Shaken Baby Syndrome

A large number of child deaths are reported in South Africa each year. A lot of deaths relate to neglect, abuse or murder. Despite this, there's a knowledge gap in relation to understanding the issue....

Amniotic fluid problems

The importance of amniotic fluid Amniotic fluid is essential for pregnancy and foetal development. Amniotic fluid is a watery substances residing inside a casing called the amniotic membrane or sac. ...

Choosing a pre-school

Becoming a parent is a momentous; life-changing event filled with hopes, expectations and naturally some fears. Parents often learn and grow alongside their children, as they face the challenges of pa...

Newborn reflexes

Although newborn babies are physically helpless and vulnerable at birth, they have a number of amazing innate abilities or reflexes. Reflexes are involuntary movements or actions, designed to protect ...

Mastitis

Mastitis is an inflammation of the breast that can lead to infection. The word “mastitis” is derived from the Greek word “mastos” meaning “breasts”, while the suffix “-itis” denotes “inflammation”. Ma...

Pelvic floor exercises

Although your new baby will probably bring you immense emotional satisfaction, physically you may feel uncomfortable and strange in your own skin. After 9 months of pregnancy and hormonal changes, you...

Colic

Babies cry because they need to communicate something and most parents, especially new moms, find it distressing to see or hear an unhappy baby. In time, you will learn to recognize the various causes...

Antenatal Classes

Antenatal classes are informative sessions provided to prepare expecting parents for the birth of their child and the early days of being a parent.Most antenatal classes are run by Midwives and occasi...

Strap-in-the-Future

The Decade of Action for Road Safety 2011-2020 was launched on the 11 May 2011. It is a global declaration of war against road crashes and fatalities. According to Mr Sibusiso Ndebele, MP Minister of ...

  • Shaken Baby Syndrome

    Tuesday, 21 July 2015 16:28
  • Amniotic fluid problems

    Thursday, 14 May 2015 12:54
  • Choosing a pre-school

    Friday, 10 April 2015 17:50
  • Newborn reflexes

    Tuesday, 03 March 2015 15:49
  • Mastitis

    Tuesday, 03 March 2015 15:41
  • Pelvic floor exercises

    Wednesday, 11 February 2015 17:20
  • Colic

    Wednesday, 11 February 2015 17:11
  • Antenatal Classes

    Monday, 03 June 2013 09:34
  • Strap-in-the-Future

    Thursday, 30 June 2011 13:52

Baby's first few days

During your stay in hospital, the paediatrician will examine the baby every day and you will be guided in the basic care of your baby by the nursing staff.

 

The first couple of times that the baby’s bowels work, he will pass a thick, dark green sticky substance known as meconium. This is swallowed amniotic fluid that collected in the intestines while the baby was in the uterus. Colostrum has a laxative-like effect on the meconium and once the baby starts digesting breast milk the stools will change to a greenish brown colour, become less sticky and eventually settle at a bright yellow, curdy stool while you are breastfeeding.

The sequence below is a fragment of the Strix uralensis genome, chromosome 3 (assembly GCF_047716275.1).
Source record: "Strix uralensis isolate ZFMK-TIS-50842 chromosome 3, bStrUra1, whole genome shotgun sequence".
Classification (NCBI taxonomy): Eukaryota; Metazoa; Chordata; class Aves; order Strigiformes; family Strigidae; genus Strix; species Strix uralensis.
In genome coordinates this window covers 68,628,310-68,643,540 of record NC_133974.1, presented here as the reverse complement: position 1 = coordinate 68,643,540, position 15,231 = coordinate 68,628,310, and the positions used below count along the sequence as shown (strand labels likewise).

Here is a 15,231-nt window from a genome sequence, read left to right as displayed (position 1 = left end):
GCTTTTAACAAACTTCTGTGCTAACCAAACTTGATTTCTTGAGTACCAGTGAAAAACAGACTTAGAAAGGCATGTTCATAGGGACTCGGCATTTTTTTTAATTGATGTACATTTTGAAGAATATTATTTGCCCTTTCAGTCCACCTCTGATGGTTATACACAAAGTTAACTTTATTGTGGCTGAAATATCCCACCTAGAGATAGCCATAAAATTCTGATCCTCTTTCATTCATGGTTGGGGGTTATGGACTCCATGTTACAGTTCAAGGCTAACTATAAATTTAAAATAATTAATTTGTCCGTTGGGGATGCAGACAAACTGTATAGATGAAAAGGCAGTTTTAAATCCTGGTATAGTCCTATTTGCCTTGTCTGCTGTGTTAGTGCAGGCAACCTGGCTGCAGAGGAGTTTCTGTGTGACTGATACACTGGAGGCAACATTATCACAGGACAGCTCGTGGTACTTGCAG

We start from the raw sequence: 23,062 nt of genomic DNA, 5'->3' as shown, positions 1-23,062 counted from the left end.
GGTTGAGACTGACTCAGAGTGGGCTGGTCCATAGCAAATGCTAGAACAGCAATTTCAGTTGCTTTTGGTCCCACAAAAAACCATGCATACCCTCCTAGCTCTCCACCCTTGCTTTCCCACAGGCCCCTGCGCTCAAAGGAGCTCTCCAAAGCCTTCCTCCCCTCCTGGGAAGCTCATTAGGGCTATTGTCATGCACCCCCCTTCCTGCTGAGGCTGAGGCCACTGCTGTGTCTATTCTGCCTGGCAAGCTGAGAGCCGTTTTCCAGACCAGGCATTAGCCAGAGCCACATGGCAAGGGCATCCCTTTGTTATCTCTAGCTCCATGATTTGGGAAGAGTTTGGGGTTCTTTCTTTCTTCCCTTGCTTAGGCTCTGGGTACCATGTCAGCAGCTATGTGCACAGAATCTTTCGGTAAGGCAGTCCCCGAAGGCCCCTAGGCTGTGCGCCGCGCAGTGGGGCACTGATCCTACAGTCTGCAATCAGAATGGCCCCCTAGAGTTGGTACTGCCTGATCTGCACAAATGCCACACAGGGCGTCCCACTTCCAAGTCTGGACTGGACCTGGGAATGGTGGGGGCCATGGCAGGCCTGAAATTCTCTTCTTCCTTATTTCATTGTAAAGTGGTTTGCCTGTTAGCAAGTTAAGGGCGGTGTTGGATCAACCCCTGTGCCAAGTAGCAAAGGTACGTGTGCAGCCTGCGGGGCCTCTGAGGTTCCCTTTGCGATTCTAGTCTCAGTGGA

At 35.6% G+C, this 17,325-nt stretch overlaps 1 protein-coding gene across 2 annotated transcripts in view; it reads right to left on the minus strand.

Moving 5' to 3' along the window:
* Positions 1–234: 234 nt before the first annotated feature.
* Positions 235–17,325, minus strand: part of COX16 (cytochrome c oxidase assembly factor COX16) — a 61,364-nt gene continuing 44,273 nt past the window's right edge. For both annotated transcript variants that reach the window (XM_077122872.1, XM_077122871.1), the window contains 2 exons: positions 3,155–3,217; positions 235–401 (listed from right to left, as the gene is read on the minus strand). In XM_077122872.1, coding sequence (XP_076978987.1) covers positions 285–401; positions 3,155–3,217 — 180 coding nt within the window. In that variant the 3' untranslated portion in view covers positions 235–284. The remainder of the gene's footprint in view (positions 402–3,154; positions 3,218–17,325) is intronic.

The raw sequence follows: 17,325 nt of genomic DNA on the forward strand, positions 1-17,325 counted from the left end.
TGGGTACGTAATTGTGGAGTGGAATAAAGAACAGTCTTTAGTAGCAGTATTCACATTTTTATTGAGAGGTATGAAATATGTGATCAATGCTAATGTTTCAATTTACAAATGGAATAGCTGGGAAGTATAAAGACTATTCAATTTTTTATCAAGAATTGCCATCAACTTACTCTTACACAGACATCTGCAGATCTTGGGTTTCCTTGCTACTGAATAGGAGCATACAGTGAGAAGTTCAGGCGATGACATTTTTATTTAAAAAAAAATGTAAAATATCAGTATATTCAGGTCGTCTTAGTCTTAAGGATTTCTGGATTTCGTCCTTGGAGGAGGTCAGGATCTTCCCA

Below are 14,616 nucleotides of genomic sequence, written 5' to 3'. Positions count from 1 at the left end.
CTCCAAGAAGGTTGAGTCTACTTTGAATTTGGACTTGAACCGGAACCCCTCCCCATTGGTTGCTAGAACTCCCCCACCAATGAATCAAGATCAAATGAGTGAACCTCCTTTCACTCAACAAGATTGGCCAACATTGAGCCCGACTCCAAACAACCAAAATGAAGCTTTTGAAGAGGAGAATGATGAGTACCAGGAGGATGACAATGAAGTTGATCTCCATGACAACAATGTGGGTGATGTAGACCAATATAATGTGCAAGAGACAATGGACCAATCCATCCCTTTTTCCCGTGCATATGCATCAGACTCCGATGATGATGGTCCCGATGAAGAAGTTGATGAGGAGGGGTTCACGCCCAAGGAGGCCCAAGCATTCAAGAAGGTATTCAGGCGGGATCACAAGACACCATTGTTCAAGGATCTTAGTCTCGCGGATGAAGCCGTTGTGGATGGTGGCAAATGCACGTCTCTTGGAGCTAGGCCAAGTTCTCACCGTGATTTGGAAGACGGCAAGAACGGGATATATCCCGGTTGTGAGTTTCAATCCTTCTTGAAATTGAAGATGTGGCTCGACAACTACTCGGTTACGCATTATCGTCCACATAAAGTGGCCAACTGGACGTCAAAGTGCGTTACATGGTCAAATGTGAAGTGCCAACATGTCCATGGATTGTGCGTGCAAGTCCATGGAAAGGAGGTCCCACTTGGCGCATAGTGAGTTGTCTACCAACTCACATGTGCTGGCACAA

The umbilical cord can be quite an alarming sight. It is made up of a jelly-like substance encapsulating 3 blood vessels. It quickly shrivels and dries within the first few days and falls off after 10 to 14 days. You will be shown how to care for the cord until it falls off.

 

Many babies develop jaundice in the first few days. This is a temporary staining of the skin caused by the inability of the liver to metabolise bilirubin (the by-product of red blood cell breakdown). Should jaundice develop, the baby’s bilirubin levels will be tested by taking a small blood sample from a heel prick. If the levels are high, the baby may require phototherapy; often no treatment is required. The paediatrician will monitor the jaundice. Read more: Jaundice, Phototherapy.

 

If you have a boy, you may wish to have him circumcised, be it for religious or personal reasons. Read more on Circumcision. You should inform the paediatrician of your decision as soon as possible as it is best to circumcise the baby while still in hospital.

 

Baby’s first bath

 

Do ask for a demonstration of bathing your newborn before you leave the hospital and watch how the nurses handle your little one. They may seem a little rough, but you can rest assured – they have been doing it for years!

 

It is a good idea to bath your baby in the afternoon and with the help of someone else. There are many ways to bath a newborn. Here is a suggested way in 10 easy steps.

  1. Prepare the bath; dip your elbow in the water to ensure that it is the right temperature.
  2. Undress your baby and keep him warmly wrapped in a towel.
  3. While your helper (Dad/Granny/Nanny) is holding the baby over the bath, gently wet and wash his hair.
  4. Wipe his face with a clean cloth.
  5. Dry his face and hair.
  6. Unwrap the baby and place in the water.
  7. Always keep a reassuring hand on your baby and wash gently.
  8. Pick baby up and out of the bath water and place on the ready prepared towels.
  9. Always dry baby from the legs up and put on the nappy as soon as possible.
  10. Dress baby warmly and swaddle.